Novartis Wins U.S. Approval for Afinitor in Breast Cancer
Novartis AG (NOVN) won U.S. approval to market its cancer drug Afinitor for breast tumors, an achievement that may add more than $1 billion in annual sales.
Afinitor was cleared for breast cancer patients whose disease has spread after earlier treatment, and who lack the so- called HER2 gene, the Food and Drug Administration said in a statement today. The drug is already approved in the U.S. to treat cancers of the kidney and pancreas and a type of non- cancerous brain tumor. European regulators recommended approving Afinitor for breast cancer last month.
The approval gives Basel, Switzerland-based Novartis a drug for a type of breast cancer that strikes about 30,000 women in the U.S. each year. Sales of the drug in that disease alone may add “well above $1 billion” in sales, David Epstein, head of the company’s pharmaceutical division, said on a call with analysts yesterday.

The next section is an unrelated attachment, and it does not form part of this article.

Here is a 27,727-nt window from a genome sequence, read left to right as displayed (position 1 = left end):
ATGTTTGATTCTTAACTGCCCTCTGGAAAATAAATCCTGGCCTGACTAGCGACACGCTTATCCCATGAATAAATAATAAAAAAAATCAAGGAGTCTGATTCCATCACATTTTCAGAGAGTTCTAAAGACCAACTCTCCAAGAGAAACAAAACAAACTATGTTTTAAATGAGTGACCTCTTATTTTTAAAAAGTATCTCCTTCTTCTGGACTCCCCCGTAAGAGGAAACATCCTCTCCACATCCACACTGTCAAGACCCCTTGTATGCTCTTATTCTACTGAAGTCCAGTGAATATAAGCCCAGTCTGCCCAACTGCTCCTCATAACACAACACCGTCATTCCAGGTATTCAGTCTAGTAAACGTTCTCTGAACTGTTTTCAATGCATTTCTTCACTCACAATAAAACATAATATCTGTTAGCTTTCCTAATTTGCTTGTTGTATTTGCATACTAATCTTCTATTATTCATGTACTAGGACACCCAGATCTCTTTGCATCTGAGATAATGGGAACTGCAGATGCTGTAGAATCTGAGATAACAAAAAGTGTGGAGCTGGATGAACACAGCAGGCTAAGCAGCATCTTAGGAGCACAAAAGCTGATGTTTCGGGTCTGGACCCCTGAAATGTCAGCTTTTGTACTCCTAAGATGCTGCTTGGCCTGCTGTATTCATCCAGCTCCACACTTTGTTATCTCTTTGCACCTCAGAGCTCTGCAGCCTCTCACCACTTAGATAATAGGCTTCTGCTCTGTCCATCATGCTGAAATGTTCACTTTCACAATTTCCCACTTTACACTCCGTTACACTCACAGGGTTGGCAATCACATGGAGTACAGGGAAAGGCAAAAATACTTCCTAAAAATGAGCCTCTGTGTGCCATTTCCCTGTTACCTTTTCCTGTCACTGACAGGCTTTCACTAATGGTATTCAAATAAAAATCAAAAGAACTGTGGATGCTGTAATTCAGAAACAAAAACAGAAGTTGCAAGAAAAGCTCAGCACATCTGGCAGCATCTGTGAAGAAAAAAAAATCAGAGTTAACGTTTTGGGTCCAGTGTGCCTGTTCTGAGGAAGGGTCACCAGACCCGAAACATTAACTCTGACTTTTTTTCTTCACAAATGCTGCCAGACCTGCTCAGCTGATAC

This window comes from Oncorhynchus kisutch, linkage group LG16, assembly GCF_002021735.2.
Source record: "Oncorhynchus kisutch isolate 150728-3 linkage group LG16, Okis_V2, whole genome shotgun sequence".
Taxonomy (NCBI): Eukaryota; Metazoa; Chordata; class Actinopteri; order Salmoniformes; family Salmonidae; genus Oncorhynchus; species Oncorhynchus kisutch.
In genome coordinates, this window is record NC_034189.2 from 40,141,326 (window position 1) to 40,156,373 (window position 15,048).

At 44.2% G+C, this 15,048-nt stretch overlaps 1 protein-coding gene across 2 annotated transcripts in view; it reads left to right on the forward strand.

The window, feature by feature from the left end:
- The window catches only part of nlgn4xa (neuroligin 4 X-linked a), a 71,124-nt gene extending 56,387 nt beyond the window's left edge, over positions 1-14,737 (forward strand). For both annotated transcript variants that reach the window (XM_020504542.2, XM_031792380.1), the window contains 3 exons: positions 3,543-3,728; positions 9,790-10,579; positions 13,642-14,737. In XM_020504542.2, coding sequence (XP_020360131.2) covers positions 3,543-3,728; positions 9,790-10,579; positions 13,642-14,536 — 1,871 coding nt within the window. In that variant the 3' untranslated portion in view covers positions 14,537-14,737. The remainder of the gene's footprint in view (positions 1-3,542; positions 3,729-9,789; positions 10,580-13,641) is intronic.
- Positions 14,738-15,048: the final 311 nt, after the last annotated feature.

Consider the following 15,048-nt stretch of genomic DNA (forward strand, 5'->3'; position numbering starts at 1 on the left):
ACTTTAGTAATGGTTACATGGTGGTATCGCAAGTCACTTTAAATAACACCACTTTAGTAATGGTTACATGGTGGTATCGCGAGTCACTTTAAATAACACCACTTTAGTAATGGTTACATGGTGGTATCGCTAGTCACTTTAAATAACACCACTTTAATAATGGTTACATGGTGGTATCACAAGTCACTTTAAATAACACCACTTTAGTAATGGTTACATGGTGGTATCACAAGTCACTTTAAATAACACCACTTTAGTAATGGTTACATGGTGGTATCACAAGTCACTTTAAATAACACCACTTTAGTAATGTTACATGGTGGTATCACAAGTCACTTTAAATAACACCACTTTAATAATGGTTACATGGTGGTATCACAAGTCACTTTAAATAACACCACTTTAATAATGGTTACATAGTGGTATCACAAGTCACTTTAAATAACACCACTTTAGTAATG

“Take-off should be relatively quick for the product,” Epstein said on the call.
Sales of Afinitor climbed 66 percent to $318 million in the first half, Novartis said in its earnings report.
In a trial among 724 women whose disease had progressed after hormone therapy, Afinitor delayed the progression of breast cancer by a median of 7.8 months when combined with Pfizer Inc.’s Aromasin, compared with 3.2 months among patients receiving Aromasin alone, according to data presented at a cancer conference in May. The trial was stopped early because it was working so well.
Twenty-five percent of those receiving the combination had died after 18 months, compared with 32 percent of patients receiving Aromasin alone, the company said.
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